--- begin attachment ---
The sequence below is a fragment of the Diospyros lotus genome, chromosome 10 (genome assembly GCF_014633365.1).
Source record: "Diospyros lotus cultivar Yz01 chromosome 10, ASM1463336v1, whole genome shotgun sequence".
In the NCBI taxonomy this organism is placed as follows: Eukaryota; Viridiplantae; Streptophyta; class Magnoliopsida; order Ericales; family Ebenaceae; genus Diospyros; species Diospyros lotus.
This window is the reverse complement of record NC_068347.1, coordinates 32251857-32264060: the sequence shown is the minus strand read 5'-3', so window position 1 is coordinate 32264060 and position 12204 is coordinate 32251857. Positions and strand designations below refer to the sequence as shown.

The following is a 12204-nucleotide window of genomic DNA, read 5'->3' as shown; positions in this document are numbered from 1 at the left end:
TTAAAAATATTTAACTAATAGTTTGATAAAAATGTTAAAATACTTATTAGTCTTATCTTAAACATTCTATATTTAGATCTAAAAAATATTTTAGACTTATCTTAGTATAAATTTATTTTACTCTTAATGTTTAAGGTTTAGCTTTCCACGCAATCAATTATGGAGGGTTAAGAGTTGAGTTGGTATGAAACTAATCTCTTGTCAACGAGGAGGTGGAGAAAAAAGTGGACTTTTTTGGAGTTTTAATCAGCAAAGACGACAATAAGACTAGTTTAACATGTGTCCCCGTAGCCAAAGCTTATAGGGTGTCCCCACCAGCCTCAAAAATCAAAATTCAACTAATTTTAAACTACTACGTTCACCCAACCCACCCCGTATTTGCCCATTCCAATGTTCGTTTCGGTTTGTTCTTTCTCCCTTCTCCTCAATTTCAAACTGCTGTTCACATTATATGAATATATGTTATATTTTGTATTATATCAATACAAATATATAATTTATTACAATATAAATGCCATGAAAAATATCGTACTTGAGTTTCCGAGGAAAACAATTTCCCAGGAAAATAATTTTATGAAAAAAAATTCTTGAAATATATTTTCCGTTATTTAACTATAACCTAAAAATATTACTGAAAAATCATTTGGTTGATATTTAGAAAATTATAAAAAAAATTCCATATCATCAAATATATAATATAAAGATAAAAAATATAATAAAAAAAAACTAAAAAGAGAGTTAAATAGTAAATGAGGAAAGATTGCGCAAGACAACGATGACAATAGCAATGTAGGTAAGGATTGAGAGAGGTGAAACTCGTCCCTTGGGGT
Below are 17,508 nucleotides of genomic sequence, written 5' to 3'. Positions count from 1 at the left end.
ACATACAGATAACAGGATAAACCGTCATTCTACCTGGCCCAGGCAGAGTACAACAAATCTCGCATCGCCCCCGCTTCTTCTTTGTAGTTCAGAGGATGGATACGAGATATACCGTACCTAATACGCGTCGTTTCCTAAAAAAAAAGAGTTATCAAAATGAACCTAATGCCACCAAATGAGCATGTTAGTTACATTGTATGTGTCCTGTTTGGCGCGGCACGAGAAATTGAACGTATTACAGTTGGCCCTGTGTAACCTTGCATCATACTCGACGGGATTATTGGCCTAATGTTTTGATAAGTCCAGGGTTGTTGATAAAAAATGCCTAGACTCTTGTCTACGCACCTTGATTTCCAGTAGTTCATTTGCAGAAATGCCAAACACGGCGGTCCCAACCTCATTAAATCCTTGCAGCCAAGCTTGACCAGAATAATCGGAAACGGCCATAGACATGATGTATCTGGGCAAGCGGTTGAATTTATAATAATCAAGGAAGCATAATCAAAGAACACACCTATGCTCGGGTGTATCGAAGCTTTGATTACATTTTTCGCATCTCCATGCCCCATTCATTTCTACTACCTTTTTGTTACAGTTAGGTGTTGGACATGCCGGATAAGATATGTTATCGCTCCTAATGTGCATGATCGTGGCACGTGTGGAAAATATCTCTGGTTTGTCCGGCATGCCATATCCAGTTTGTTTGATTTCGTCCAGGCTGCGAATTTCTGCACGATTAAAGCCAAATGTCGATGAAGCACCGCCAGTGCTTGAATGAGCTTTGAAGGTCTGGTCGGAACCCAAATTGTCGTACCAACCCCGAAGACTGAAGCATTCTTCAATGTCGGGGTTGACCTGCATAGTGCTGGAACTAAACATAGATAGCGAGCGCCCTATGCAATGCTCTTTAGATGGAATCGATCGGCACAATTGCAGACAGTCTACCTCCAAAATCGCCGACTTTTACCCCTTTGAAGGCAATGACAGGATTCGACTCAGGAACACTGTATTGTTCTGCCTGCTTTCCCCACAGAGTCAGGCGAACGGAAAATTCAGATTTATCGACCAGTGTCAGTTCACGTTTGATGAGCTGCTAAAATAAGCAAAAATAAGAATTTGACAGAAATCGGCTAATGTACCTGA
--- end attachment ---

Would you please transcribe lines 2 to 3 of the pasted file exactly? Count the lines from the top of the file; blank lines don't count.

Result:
Source record: "Diospyros lotus cultivar Yz01 chromosome 10, ASM1463336v1, whole genome shotgun sequence".
In the NCBI taxonomy this organism is placed as follows: Eukaryota; Viridiplantae; Streptophyta; class Magnoliopsida; order Ericales; family Ebenaceae; genus Diospyros; species Diospyros lotus.